About The Kaʻū Calendar

Ka`u, Hawai`i, United States
A locally owned and run community newspaper (www.kaucalendar.com) distributed in print to all Ka`u District residents of Ocean View, Na`alehu, Pahala, Hawai`i Volcanoes National Park, Volcano Village and Miloli`i on the Big Island of Hawai`i. This blog is where you can catch up on what's happening daily with our news briefs. This blog is provided by The Ka`u Calendar Newspaper (kaucalendar.com), Pahala Plantation Cottages (pahalaplantationcottages.com), Local Productions, Inc. and the Edmund C. Olson Trust.

Thursday, May 24, 2012

Ka`u News Briefs May 24, 2012

Ka`u Forest Reserve will be managed under a new plan. Photo by Rob Shallenberger
TWENTY PERCENT of the 61,641 acre state-owned Ka`u Forest Reserve could be fenced under a draft Ka`u Forest Reserve Management Plan. However, public access would be protected with walkovers and gates. A fencing alternative proposed for the upper elevation central portion of the Reserve would help protect the endangered Hawaiian crow, the `Alala, which could be reintroduced into the wild there, while respecting the cultural practice of hunting and hiking in the Reserve, says the Draft Environmental Assessment for the Reserve.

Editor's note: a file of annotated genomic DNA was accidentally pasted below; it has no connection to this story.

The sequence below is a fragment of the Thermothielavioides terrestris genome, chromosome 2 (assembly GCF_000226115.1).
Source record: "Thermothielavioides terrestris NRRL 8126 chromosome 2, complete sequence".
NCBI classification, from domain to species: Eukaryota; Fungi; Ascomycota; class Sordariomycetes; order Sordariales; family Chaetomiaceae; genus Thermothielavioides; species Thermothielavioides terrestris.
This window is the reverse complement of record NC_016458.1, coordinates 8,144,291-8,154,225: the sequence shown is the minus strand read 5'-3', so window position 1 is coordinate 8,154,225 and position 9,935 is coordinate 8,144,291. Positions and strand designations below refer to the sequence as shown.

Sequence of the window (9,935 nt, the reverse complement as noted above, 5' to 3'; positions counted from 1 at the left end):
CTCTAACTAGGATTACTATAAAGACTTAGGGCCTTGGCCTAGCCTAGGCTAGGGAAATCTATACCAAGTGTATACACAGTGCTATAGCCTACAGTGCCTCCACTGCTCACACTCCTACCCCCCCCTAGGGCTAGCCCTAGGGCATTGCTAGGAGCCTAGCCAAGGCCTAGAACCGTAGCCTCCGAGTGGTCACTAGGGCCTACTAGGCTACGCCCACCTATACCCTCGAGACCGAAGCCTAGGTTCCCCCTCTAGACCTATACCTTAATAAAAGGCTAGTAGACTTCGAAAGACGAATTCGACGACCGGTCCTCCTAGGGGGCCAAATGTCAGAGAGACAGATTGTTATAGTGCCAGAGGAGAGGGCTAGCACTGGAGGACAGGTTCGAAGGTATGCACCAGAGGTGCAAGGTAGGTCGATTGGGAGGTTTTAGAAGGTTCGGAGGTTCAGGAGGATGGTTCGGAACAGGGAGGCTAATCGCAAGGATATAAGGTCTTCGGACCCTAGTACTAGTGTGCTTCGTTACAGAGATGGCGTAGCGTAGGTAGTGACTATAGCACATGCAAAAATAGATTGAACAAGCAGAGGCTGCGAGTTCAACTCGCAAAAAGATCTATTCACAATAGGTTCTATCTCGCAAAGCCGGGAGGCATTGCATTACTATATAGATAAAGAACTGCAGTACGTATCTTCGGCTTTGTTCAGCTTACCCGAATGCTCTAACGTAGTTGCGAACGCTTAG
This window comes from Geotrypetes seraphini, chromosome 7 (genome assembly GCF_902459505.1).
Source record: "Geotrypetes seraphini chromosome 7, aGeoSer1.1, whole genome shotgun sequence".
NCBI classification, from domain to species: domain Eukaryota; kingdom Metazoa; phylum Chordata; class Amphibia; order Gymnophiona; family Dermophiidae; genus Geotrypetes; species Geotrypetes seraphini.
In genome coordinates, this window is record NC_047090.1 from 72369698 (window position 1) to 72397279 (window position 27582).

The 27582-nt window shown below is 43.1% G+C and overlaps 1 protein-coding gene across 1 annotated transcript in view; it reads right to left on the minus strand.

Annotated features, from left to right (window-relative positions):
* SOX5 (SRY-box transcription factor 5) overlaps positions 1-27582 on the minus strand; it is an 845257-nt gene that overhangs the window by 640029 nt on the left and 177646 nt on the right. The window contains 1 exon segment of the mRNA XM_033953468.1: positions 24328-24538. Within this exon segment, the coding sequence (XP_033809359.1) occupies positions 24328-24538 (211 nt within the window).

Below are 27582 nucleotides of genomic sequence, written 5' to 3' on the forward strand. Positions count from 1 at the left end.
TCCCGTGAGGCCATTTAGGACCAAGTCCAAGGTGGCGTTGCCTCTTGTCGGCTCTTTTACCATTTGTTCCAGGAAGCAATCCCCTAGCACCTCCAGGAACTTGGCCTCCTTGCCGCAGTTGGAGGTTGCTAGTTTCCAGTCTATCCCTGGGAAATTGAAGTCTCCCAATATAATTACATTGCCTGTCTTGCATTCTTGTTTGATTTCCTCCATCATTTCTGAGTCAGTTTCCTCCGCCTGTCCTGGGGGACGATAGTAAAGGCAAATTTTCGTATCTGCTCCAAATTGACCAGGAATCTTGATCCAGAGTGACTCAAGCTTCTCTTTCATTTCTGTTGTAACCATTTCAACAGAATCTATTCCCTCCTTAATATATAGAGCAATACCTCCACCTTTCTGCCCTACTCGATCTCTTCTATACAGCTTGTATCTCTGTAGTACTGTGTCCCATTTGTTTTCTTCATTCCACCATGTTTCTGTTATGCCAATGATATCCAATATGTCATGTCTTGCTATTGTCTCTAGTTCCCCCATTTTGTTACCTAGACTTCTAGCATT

The state Department of Land and Natural Resources’ Division of Forestry and Wildlife “seeks to balance providing public hunting opportunities in the Reserve with the protection of native ecosystems and watersheds, and the Plan includes actions to substantially facilitate public hunting in the Reserve,” states the Draft EA posted yesterday on the state Department of Health’s Office of Environmental Quality Control website. It says the plan “responds to a need to maintain and restore key watershed, preserve a unique ecosystem with critically endangered plants and animals, perpetuate natural resources vital to Hawaiian culture and practices, find a suitable site to reintroduce ‘Alala or Hawaiian Crow into the wild, and provide for continued and expanded public use.”
Walkover Fencing to allow
hunters and hikers access
to the managed forest.
Photo by The Nature Conservancy
     The fence would surround 12,000 acres where pigs, sheep and other ungulates would be removed and native forest protected. According to the EA, “Field surveys would be conducted to identify locations for the planned fence alignments, and final fence alignments would be sited to avoid any impacts to botanical, faunal, and archaeological resources. Fences would include walkovers and gates to ensure public access into management units.
Baby `Alala
Other actions include weed monitoring and control, trail and access improvements for hunters and hikers, outplanting of rare plant species, cooperation with water source users, and actions to foster reintroduction and survival of the `Alala.